Integrating Microsoft HoloLens into engineering and manufacturing workflows takes time and involves investment. In the long run though it can save manufacturers money, reduce lead times and improve processes.
Many businesses in the sector have evaluated the devices and their capabilities and are now considering how best to deploy mixed reality (MR) solutions – that combine mixed reality with the physical world – to achieve a financial return.
Lots of people talk in grandiose terms about having an MR strategy, but you can’t truly have one unless you understand the technology and where it’s going to benefit your business.
To add business value, HoloLens needs to solve real business problems. Consider how using HoloLens technology is going to improve an existing process. Will it save time? Will it reduce build costs or manufacturing assembly times? Will it improve your service process or time to market? Think about the business benefits and the return on investment. Without that, management are unlikely to provide the manpower or budget to go ahead.
There also needs to be a change management approach. The implementation will require a change in the behaviour and mindsets of people across the whole organisation and how they use technology.
Once you understand the benefits, you need to choose the application you will use. Many companies, including Theorem Solutions, offer ‘out the box’ solutions to help customers reach their HoloLens goals. Before choosing one, do your research; make sure you understand how the provider can meet the needs of your use case.
It’s also important to factor in how you plan to integrate your data in HoloLens. If possible, you don’t want to have to manually rework data to make it usable. Ideally you should be able to simply drag and drop or derive it from a product lifecycle management system.
There are a lot of challenges, but they are all manageable. One of the first things is to be realistic about how you will be able to use HoloLens. Choose a use case, figure out an effective approach to solve it and run with it. Break it down into small elements which will improve your business. Ensure that the use case is practical and choose elements which can be solved quickly. You will then show the benefits of the solution to the business.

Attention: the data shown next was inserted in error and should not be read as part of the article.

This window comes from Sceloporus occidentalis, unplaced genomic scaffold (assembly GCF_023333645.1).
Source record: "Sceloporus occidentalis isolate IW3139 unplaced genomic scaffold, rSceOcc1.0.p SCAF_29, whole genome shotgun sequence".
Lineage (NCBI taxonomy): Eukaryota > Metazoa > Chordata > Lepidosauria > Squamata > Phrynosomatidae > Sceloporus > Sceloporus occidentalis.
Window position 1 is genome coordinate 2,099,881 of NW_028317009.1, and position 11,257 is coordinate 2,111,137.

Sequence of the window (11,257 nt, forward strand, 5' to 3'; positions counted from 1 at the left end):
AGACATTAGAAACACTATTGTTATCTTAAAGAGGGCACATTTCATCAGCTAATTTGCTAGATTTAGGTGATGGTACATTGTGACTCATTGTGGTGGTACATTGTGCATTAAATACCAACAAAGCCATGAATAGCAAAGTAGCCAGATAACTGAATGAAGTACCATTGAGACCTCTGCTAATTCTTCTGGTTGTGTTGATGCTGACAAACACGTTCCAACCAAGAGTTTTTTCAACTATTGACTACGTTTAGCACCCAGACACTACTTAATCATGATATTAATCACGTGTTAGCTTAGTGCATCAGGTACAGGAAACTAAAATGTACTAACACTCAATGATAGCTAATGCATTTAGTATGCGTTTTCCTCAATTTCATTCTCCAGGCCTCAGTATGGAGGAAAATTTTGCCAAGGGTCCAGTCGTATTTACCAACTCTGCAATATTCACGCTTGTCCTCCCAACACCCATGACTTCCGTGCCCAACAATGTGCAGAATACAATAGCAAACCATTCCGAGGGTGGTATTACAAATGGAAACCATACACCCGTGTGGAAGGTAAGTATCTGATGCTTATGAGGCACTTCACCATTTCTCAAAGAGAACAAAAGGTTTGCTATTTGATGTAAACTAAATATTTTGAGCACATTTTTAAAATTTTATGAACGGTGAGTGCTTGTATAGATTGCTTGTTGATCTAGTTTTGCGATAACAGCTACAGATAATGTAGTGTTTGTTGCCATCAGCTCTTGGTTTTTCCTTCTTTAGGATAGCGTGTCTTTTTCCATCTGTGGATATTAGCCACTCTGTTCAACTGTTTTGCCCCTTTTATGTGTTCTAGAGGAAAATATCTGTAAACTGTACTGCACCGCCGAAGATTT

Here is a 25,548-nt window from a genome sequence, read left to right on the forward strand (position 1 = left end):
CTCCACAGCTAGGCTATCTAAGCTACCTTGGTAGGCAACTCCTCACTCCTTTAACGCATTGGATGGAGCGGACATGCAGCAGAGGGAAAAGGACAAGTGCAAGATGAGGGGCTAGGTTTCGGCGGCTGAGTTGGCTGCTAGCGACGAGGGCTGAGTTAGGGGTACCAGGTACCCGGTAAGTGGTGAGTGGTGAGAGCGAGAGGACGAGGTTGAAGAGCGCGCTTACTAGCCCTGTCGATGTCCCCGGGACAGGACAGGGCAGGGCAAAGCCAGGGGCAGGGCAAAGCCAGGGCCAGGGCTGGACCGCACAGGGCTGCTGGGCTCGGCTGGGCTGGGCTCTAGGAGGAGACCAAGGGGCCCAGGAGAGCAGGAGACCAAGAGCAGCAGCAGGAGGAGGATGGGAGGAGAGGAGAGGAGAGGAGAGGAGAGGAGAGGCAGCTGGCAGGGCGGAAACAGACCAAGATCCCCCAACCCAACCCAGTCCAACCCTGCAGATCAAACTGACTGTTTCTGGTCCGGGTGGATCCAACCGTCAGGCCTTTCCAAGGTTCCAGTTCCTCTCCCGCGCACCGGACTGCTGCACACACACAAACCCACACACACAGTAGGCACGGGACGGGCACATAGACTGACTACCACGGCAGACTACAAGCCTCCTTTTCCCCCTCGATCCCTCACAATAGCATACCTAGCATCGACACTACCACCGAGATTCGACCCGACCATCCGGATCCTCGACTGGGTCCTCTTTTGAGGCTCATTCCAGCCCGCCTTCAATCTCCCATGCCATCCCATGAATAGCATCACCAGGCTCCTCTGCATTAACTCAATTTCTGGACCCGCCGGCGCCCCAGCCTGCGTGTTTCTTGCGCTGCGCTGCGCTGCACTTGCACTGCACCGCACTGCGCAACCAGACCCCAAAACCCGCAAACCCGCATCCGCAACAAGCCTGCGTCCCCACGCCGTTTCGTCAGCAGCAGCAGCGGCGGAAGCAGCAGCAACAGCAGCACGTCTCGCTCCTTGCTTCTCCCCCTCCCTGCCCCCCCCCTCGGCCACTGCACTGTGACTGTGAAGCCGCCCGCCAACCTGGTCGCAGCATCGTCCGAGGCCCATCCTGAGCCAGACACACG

People may ask ‘Why not wait until the technology matures before implementing it?’ It’s a good question, but by waiting you will quickly fall behind your competitors. Lots of large companies have already started down this journey, are getting to grips with MR solutions and are seeing how they can improve their business.
With the shift in 2020 towards remote working, the remote collaboration capabilities of HoloLens are more relevant than ever. Now is the time to start making decisions around your engineering and manufacturing processes and the technology that you could be using.
Some organisations have already made significant progress. They have adopted this technology and use it every day to perform at a higher level. It has helped them maintain operations during this difficult period, when other organisations have been forced to reduce hours or even shut down completely. What started initially as an idea is now being used by teams globally; growth and adoption is accelerating as more people are exposed to the benefits that it brings.
Theorem-XR provides solutions which enable companies that use fully automated processes to leverage their rich 3D computer-aided design (CAD) data in MR to address a number of different use cases. Our MR Experiences for HoloLens provide solutions for design review, factory layout, training, work instructions, visualisation and digital twins.
The experiences deliver new ways to work collaboratively, enabling remote teams and home-based staff to work together in an immersive environment.
Theorem Solutions is committed to providing high-value and high-quality solutions to HoloLens users, enabling them to extend the value of their 3D CAD assets.
Mark Stowe is chief technical officer at Theorem Solutions
This article was originally published in the Winter 2020 issue of The Record. To get future issues delivered directly to your inbox, sign up for a free subscription.
Share this story